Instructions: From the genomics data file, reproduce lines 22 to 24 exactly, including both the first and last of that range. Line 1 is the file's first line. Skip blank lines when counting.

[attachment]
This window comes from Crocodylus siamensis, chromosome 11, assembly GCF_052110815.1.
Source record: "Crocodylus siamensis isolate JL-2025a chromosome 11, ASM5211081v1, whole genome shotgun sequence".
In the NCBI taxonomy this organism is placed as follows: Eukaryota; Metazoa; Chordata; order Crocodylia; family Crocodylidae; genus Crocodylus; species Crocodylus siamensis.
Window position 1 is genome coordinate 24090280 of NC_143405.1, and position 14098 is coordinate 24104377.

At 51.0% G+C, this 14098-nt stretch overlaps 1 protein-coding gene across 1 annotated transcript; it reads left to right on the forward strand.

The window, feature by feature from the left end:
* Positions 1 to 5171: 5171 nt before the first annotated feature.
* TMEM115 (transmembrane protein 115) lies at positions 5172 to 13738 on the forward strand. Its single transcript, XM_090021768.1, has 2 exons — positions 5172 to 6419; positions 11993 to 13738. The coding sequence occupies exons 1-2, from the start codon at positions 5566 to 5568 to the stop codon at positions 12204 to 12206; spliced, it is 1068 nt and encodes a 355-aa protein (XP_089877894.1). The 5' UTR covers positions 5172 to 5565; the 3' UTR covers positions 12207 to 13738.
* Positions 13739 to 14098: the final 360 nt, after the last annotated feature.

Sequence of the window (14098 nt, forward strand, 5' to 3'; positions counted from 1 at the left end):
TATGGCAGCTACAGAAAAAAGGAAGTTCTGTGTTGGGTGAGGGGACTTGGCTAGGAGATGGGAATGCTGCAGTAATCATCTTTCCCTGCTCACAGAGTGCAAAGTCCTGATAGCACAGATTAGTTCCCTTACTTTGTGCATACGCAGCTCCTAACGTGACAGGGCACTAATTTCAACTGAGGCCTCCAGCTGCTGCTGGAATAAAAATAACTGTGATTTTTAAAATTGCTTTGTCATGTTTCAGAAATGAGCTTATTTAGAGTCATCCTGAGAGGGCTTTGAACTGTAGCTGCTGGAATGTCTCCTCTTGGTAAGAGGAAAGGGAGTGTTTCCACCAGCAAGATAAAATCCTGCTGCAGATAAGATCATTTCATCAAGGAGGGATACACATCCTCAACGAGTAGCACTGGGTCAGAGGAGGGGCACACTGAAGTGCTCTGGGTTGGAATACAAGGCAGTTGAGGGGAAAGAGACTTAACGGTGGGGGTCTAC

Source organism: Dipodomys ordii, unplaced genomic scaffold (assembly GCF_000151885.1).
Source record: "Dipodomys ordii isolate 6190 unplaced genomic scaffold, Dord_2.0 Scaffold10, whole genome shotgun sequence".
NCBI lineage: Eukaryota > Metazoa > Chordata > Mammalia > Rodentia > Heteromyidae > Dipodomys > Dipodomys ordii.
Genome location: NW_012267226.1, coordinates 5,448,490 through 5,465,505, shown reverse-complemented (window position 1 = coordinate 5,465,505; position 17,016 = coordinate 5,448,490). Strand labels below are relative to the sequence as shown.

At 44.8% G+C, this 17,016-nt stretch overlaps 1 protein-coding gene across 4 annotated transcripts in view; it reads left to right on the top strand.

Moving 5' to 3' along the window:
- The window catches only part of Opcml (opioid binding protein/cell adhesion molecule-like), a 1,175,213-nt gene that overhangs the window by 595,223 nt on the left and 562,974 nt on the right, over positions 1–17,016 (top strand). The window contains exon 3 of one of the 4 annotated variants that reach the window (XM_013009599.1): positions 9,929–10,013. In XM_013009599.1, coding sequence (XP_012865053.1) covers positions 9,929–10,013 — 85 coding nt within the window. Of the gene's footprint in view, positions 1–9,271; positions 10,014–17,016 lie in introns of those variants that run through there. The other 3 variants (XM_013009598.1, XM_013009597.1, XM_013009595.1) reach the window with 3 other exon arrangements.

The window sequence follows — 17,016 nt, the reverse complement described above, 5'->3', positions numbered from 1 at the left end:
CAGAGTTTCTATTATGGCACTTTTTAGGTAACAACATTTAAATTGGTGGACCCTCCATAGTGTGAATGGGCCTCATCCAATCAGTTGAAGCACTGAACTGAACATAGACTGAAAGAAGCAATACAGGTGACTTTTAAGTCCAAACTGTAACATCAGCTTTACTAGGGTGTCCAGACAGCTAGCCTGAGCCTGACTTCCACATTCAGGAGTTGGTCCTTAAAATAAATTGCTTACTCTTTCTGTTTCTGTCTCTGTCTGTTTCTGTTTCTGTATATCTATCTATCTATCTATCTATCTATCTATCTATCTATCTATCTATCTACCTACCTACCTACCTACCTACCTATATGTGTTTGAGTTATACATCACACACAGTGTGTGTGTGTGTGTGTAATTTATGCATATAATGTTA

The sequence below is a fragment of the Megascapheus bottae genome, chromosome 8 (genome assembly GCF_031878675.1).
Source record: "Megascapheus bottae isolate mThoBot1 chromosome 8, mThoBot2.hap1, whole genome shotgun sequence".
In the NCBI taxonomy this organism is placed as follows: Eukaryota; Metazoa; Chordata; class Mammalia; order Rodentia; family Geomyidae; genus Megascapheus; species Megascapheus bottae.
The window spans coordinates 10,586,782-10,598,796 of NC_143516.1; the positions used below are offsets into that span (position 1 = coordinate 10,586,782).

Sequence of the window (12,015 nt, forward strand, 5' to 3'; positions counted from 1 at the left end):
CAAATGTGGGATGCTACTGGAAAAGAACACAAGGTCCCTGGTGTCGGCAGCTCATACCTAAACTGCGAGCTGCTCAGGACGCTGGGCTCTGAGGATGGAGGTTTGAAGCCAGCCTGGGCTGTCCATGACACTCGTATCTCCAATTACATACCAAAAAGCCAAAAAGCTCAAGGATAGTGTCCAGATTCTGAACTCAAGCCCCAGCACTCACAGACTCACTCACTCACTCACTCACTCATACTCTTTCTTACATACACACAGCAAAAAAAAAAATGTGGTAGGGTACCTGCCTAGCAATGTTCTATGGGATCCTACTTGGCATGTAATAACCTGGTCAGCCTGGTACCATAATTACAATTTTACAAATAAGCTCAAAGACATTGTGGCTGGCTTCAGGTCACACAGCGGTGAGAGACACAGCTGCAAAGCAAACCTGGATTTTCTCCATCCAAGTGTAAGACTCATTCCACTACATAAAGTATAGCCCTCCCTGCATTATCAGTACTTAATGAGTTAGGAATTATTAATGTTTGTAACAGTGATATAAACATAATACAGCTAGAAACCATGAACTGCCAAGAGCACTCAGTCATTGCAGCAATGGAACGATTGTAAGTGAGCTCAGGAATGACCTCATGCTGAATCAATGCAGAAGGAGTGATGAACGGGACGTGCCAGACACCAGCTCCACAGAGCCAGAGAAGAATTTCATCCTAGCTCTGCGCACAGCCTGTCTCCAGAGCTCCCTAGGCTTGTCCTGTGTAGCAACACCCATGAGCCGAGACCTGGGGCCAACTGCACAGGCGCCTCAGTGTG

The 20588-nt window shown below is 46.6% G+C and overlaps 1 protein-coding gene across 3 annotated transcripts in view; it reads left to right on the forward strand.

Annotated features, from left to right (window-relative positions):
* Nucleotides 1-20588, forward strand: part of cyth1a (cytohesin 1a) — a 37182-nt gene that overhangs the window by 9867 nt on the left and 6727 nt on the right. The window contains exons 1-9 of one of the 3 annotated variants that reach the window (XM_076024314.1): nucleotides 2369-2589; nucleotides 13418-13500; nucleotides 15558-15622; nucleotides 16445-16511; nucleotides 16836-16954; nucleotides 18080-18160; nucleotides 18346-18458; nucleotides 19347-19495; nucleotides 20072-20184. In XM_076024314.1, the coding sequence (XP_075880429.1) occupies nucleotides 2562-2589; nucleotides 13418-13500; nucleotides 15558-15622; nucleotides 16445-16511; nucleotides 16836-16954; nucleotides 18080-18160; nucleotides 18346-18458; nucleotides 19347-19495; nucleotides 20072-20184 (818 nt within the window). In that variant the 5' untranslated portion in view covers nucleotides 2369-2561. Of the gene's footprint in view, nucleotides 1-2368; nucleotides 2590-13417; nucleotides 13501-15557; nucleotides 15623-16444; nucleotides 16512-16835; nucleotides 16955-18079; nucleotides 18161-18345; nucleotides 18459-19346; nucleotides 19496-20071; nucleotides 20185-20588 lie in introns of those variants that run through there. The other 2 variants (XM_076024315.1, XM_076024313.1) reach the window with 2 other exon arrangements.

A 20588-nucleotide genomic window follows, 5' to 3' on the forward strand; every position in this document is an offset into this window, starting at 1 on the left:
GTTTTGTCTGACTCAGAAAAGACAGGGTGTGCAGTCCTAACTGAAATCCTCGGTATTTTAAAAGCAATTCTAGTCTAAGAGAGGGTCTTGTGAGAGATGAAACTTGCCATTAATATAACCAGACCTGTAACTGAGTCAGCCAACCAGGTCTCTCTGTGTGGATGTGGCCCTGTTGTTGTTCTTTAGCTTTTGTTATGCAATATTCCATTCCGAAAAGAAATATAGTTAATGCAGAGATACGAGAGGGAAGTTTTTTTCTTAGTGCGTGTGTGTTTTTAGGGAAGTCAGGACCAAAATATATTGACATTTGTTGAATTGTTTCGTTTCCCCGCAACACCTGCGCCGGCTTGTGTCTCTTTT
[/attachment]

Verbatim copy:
Source record: "Megascapheus bottae isolate mThoBot1 chromosome 8, mThoBot2.hap1, whole genome shotgun sequence".
In the NCBI taxonomy this organism is placed as follows: Eukaryota; Metazoa; Chordata; class Mammalia; order Rodentia; family Geomyidae; genus Megascapheus; species Megascapheus bottae.
The window spans coordinates 10,586,782-10,598,796 of NC_143516.1; the positions used below are offsets into that span (position 1 = coordinate 10,586,782).